It Doesn´t Have to End

July 12, 2008 | Posted in 2008, Honduras, Michigan, UNC | By

It has been awhile since we last checked in and much has happened.  Our project for this summer came to a close with a really touching going away ceremony where Diana and I got to show off our dancing skills to the whole FIPAH community, including our other half from Otoro.  I won´t go into to the somber goodbyes and the striking absence of our dear friend Francisca, whose baleada making skills (unrivaled by any) personally sustained the Yorito group for 5 weeks.  We spent some time evaluating our project while lounging around which is where this post really comes to a head.

During the evaluation there were (of course) differences of opinion on a variety of small issues but one thing stood out: the team´s commitment to working towards continuing Nourish´s relationship with the wonderful people at FIPAH.  All of us were continually impressed by the level of integration FIPAH has with each community in which it works and the excellent work guided by consideration of all possibilities to help better those communities.  At the moment we are preparing a report that will go over what we did this summer and some ways to continue our work which we hope to have posted on the blog by the end of the month.  Until the fall we will continue discussing the direction of this partnership before presenting it to the UNC International Projects Committee.  Regardless of what happens, we will continually remember the people of Yorito and Otoro and the invaluable things we have learned by living and working with them.  Such things do not escape you.  For example, on a bus in Guatemala yesterday I couldn´t help kicking my foot back a bit and mouthing the words to “Mi Vecinita”, one of my famed dance numbers courtesy of Rio Arriba.  I´m finding it hard to wrap anything so special up so I´ll leave it at this – ¡Que le vaya bien!

A Visual Story

July 9, 2008 | Posted in 2008, Honduras, Michigan, UNC | By



June 27, 2008 | Posted in 2008, Honduras, Michigan, UNC | By

Today is our last in Otoro for this trip, but there is much more to do here. Only three percent of the people in the surrounding communities completed a single year of high school and less than half a percentage point ever stepped foot in a university, according to numbers compiled from FIPAH interviews.

From what we have seen in our English classes, this does not happen from lack of desire. We have met students who walk three hours each way, up and down mountains to get to seventh grade classes. They have hung on to our every word, and when we leave they will go back to listening to their English CD and using their English books. But once they finish 9th grade here, they usually run out of options. Campanario 2, a gorgeous community with a road that is uncrossable when it rains, is 16 km from the nearest high school. As a result, only two people of 93 interviewed by FIPAH have gone to high school and none to a university.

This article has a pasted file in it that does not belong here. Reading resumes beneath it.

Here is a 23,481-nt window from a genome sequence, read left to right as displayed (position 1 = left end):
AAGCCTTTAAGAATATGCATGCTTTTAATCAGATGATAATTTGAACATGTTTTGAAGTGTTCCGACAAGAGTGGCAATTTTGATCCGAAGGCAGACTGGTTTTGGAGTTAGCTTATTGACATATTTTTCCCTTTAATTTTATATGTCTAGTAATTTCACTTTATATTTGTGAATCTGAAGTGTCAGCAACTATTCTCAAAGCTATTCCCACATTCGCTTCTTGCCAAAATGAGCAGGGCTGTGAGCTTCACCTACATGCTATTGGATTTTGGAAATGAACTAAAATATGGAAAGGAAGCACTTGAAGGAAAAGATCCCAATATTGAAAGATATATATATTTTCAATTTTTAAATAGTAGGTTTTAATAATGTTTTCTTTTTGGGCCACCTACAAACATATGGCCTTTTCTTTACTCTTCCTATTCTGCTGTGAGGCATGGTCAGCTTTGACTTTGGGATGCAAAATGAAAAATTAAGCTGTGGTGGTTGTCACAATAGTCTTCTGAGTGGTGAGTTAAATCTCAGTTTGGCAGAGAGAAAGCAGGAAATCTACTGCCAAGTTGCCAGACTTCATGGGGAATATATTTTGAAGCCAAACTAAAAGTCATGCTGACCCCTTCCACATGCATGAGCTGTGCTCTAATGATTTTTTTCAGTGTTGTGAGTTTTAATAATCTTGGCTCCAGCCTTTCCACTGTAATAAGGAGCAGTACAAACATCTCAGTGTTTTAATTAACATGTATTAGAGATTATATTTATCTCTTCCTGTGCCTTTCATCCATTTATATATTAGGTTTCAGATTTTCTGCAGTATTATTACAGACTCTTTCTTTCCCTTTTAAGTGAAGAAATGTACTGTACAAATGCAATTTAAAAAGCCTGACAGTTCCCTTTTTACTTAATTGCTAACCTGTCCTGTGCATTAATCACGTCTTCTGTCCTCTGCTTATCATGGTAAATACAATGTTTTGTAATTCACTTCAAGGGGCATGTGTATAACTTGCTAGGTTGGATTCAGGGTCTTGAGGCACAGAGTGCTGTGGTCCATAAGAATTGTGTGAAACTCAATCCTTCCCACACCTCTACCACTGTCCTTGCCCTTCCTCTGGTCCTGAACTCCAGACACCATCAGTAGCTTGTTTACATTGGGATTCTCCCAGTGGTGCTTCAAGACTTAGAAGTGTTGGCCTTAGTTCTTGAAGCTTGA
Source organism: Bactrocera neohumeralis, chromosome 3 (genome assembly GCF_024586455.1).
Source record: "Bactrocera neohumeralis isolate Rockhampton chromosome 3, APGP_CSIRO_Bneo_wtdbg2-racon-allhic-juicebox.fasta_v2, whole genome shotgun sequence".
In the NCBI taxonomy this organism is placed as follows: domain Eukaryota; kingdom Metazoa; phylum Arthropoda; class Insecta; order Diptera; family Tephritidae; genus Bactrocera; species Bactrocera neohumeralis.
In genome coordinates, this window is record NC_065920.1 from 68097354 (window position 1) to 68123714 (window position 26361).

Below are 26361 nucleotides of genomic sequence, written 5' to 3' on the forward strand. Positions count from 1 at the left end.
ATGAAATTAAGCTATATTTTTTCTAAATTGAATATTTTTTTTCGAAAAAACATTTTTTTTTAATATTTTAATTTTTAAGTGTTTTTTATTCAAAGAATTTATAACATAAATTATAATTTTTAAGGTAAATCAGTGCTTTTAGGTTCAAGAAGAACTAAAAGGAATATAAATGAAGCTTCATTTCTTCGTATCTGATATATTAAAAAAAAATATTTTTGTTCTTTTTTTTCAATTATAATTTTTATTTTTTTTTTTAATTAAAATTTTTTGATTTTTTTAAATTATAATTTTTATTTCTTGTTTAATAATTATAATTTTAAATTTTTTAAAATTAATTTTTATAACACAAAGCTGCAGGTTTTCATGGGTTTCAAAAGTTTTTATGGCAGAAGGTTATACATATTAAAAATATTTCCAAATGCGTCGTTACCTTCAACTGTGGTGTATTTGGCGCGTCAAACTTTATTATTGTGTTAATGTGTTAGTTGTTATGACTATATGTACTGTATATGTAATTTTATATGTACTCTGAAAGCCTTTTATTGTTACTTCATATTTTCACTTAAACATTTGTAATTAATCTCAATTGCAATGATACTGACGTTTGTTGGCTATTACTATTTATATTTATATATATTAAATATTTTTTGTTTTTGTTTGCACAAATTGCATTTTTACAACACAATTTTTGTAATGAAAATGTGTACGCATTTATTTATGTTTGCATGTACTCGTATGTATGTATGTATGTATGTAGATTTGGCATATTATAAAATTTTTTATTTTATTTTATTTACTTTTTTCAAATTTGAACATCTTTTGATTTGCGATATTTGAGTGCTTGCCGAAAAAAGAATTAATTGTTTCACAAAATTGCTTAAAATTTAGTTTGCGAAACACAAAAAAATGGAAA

FIPAH and Educatodo are working to increase opportunities for rural youth in Honduras. A better educated generation of Campesinos could do wonders for communities which scrape by without electricity and at times with only one bed for families of 8. The desire exists, but someone needs to give the kids a chance.


To Be Hondureña

June 25, 2008 | Posted in 2008, Honduras, Michigan, UNC | By

Reflecting on my trip so far and realizing how quickly it seems to be coming to an end, I realized that one thing has remained uniquely constant: my continuously growing respect for the many Honduran women I’ve met and befriended here in Jesus de Otoro and the surrounding communities.  At 9:20 pm I find myself a wilting gringa after a night of a little less sleep than usual and a full day of Cambio Climatico Linea Base interviews.  This however never seems to be the case with the women here, who posess an inner strength and work ethic unlike any I’ve ever seen.  Countless times I’ve been amazed how tirelessly these Hondurenas work, and the past weekend spent constructing the greenhouse in Ojo de Agua was no exception.  After a day of working on the greenhouse in Ojo de Agua followed by a lively “culture night” with the community, I could have slept in until almost noon.  However I was awoken by the sound of beans and tortillas cooking in the kitchen and the happy morning greetings of Dona Isi’s large family at about 6:00 am.  I lay in my sleeping bag thinking about how even this morning was a late start for Dona Isi, who usually has to wake up at 4am, prepare breakfast for her family, and make the hour and a half journey (mostly walking on a steep mountain path) to the FIPAH office in Otoro.  Many of the women here wake up first in the morning to begin cooking (which is a much more substantial task when literally all of the food is prepare from scratch), take care of most of the house affairs, wait until everyone else is fed before eating, and are most often the last to go to sleep.  As I hopelessly try to keep up with these women I can only hope that some of their quiet strength will rub off, and after 5 weeks here I am only beginning to understand what it means to be a Hondureña.